General features and properties of insertion sequence elements

Previous ...

Groups with DDE Transposases

DDE enzymes, so-called because of a conserved Asp, Asp, Glu triad of amino acids which coordinate essential metal ions, use OH (e.g. H20) as a nucleophile in a transesterification reaction (Mizuuchi & Baker, 2002, Hickman & Dyda, 2015) (Figs 1.7.1 and 1.8.1).

IS with DDE enzymes are the most abundant type in the public databases (Fig 1.4.2). This is partly due to the fact that the definition of an IS became implicitly coupled to the presence of a DDE Tpase, an idea probably reinforced by the similarity between Tpases of IS (and other TE) and the retroviral integrases (Fig. 1.8.1) (Fayet, et al., 1990, Khan, et al., 1991, Kulkosky, et al., 1992) particularly in the region including the catalytic site. More precisely, for these TE, the triad is DD(35)E in which the second D and E are separated by 35 residues. As more DDE transposases were identified, the distance separating the D and E residues was found to vary slightly (Table 2: MGE transposases examined using secondary structure prediction programmes) (Hickman, et al., 2010). However, for certain IS, this distance was significantly larger. In these cases, the Tpases include an "insertion domain" between the second D and E residues (Hickman, et al., 2010) with either α-helical or β-strand configurations (Fig 1.8.3). Although in most cases this is a prediction, it has been confirmed by crystallographic studies for the IS50 [β-strand; (Davies, et al., 1999)] and Hermes [α-helical; (Hickman, et al., 2005)] Tpases. The function of these "insertion domains" is not entirely clear (Hickman, et al., 2010).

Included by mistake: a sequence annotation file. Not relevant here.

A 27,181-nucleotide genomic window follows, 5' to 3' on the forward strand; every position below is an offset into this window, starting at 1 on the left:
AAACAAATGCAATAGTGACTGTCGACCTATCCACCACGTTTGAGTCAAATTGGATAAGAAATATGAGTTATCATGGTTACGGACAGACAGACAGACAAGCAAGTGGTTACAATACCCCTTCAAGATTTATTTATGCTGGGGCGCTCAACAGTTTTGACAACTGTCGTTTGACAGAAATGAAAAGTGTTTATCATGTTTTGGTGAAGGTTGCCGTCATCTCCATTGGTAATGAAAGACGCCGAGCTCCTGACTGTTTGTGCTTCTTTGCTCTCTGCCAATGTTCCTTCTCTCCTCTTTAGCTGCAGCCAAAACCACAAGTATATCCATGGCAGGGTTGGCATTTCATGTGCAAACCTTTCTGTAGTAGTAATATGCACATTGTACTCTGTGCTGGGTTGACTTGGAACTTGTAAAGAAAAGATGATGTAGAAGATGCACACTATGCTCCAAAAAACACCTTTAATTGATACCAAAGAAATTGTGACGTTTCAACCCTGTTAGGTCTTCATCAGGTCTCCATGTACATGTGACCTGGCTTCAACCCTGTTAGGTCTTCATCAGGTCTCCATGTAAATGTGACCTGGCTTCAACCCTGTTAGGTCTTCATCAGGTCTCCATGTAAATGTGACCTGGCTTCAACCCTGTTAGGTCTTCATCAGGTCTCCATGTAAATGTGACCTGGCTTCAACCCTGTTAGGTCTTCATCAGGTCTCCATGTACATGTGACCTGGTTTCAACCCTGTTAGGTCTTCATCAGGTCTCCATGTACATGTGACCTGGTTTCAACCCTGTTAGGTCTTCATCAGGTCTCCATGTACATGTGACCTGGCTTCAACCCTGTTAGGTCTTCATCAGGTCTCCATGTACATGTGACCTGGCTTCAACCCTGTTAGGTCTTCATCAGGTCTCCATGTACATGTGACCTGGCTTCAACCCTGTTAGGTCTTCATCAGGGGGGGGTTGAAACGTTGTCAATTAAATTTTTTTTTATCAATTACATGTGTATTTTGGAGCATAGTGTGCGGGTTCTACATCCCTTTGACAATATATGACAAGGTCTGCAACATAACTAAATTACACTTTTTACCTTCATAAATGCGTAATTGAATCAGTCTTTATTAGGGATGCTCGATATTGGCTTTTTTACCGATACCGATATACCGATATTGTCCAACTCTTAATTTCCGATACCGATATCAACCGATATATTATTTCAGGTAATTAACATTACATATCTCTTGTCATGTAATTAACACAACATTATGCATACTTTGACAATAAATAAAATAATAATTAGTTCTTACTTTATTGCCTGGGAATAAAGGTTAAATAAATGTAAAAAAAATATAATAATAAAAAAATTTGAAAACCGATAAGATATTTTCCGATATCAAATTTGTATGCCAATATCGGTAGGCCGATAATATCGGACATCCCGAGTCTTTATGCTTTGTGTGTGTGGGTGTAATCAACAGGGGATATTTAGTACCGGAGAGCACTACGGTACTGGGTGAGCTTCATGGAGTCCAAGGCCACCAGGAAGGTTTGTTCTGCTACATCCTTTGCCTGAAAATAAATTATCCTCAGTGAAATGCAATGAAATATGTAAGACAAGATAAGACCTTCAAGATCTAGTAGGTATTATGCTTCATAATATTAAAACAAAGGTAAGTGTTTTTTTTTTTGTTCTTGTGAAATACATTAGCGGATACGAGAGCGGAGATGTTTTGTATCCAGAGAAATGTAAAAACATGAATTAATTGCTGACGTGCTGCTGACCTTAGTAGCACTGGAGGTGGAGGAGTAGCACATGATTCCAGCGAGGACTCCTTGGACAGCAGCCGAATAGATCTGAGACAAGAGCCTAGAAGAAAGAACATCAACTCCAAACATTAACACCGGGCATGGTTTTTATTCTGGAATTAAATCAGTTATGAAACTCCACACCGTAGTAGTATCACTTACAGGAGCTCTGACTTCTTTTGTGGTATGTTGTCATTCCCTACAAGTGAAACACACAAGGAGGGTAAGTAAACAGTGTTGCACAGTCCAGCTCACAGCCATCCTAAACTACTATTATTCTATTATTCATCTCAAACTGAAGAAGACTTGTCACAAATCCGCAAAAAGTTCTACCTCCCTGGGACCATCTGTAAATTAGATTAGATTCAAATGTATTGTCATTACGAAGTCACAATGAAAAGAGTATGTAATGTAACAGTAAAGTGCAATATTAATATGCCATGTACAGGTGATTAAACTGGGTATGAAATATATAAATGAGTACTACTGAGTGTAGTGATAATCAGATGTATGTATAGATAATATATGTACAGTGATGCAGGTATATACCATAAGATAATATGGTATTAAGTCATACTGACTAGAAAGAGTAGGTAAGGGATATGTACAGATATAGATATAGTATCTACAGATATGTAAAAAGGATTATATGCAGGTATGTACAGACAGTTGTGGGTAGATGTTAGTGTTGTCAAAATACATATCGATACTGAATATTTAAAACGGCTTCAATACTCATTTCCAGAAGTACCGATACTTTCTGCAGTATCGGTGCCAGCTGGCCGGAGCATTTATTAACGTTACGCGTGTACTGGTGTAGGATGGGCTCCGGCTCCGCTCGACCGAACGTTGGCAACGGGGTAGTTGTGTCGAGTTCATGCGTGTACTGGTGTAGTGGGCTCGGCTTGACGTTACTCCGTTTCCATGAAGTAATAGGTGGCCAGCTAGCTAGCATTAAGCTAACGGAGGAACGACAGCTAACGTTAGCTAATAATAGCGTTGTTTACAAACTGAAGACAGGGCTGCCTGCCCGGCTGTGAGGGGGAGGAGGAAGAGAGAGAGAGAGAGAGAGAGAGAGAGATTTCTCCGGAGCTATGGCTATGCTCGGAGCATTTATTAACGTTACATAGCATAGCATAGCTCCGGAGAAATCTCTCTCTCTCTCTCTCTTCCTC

Although DDE-type transposons share basic transposition chemistry, different TE vary in the steps leading to formation of a unique insertion intermediate (Fig 1.8.2) (Hickman, et al., 2010, Hickman & Dyda, 2015). They catalyze cleavage of a single DNA strand to generate a 3'OH at the TE ends which is subsequently used as a nucleophile to attack the DNA target phosphate backbone. This is known as the transferred strand. The variations are due to the way in which the second (non-transferred) strand is processed (Turlan & Chandler, 2000, Curcio & Derbyshire, 2003). There are several ways in which second strand processing can occur (Fig 1.8.2): for certain IS, the second strand is not cleaved but replication following transfer of the first strand fuses donor and target molecules to generate cointegrates with a directly repeated copy at each donor/target junction. This is known as replicative transposition (e.g. IS6, Tn3) or more precisely, Target Primed Replicative Transposition (TPRT) (Fig 1.8.2 pathway a). In the other pathways, the flanking donor DNA can be shed in several different ways: the non-transferred strand may be cleaved initially several bases within the IS prior to cleavage of the transferred strand [e.g. IS630 and Tc1;(Plasterk, 1996, Feng & Colloms, 2007)]. (Fig 1.8.2 pathway d); the 3'OH generated by first strand cleavage may be used to attack the second strand to form a hairpin structure at the IS ends liberating the IS from flanking DNA and subsequently hydrolyzed to regenerate the 3'OH known as conservative or cut-and-paste transposition (e.g. IS4; (Haniford & Ellis, 2015)(Fig 1.8.2 pathway f)(IS4.4; IS4.5; IS4.6; IS4.7); the 3'OH of the transferred strand from one IS end may attack the other to generate a donor molecule with a single strand bridge which is then replicated to produce a double strand transposon circle intermediate and regenerating the original donor molecule known as copy-paste or more precisely Donor Primed Replicative Transposition (DPRT) (e.g. IS3; (Chandler, et al., 2015)(Fig 1.8.2 pathway e)(IS911 movie); or the 3'OH at the flank of the non-transferred strand may attack the second strand to form a hairpin on the flanking DNA and a 3'OH on the transferred strand (at present this has only been demonstrated for eukaryotic TE of the hAT family and in V(D)J recombination (Zhou, et al., 2004)) (Fig 1.8.2 pathway g). Clearly, many families produce double-strand circular intermediates but this does not necessarily mean that they all use the copy-paste DPRT mechanism since a circle could formally be generated by excision involving recombination of both strands (Hickman & Dyda, 2015). These differences are reflected in the different IS families.